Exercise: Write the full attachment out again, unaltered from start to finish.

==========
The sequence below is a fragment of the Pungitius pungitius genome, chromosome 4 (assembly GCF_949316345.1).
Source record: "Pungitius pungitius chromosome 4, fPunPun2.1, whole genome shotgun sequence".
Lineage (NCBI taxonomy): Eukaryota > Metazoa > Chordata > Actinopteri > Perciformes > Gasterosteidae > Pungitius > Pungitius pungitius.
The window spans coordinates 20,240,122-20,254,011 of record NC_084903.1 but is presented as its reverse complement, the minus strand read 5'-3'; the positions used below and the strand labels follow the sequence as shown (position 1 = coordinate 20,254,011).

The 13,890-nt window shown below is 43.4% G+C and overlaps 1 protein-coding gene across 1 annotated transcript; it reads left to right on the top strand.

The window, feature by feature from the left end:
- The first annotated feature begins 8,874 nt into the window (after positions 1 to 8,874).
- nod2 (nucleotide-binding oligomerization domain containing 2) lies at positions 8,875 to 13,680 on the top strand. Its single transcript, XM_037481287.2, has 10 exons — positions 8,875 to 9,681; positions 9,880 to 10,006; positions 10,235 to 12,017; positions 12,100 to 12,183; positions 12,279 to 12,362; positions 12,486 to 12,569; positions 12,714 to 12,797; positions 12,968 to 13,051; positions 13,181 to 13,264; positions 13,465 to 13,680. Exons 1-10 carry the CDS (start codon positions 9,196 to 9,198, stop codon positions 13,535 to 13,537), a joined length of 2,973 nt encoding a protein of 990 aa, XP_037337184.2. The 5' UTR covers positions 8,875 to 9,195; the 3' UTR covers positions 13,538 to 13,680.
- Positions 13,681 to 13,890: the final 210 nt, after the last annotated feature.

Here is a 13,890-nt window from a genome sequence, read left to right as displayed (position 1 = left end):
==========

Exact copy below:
The sequence below is a fragment of the Pungitius pungitius genome, chromosome 4 (assembly GCF_949316345.1).
Source record: "Pungitius pungitius chromosome 4, fPunPun2.1, whole genome shotgun sequence".
Lineage (NCBI taxonomy): Eukaryota > Metazoa > Chordata > Actinopteri > Perciformes > Gasterosteidae > Pungitius > Pungitius pungitius.
The window spans coordinates 20,240,122-20,254,011 of record NC_084903.1 but is presented as its reverse complement, the minus strand read 5'-3'; the positions used below and the strand labels follow the sequence as shown (position 1 = coordinate 20,254,011).

The 13,890-nt window shown below is 43.4% G+C and overlaps 1 protein-coding gene across 1 annotated transcript; it reads left to right on the top strand.

The window, feature by feature from the left end:
- The first annotated feature begins 8,874 nt into the window (after positions 1 to 8,874).
- nod2 (nucleotide-binding oligomerization domain containing 2) lies at positions 8,875 to 13,680 on the top strand. Its single transcript, XM_037481287.2, has 10 exons — positions 8,875 to 9,681; positions 9,880 to 10,006; positions 10,235 to 12,017; positions 12,100 to 12,183; positions 12,279 to 12,362; positions 12,486 to 12,569; positions 12,714 to 12,797; positions 12,968 to 13,051; positions 13,181 to 13,264; positions 13,465 to 13,680. Exons 1-10 carry the CDS (start codon positions 9,196 to 9,198, stop codon positions 13,535 to 13,537), a joined length of 2,973 nt encoding a protein of 990 aa, XP_037337184.2. The 5' UTR covers positions 8,875 to 9,195; the 3' UTR covers positions 13,538 to 13,680.
- Positions 13,681 to 13,890: the final 210 nt, after the last annotated feature.

Here is a 13,890-nt window from a genome sequence, read left to right as displayed (position 1 = left end):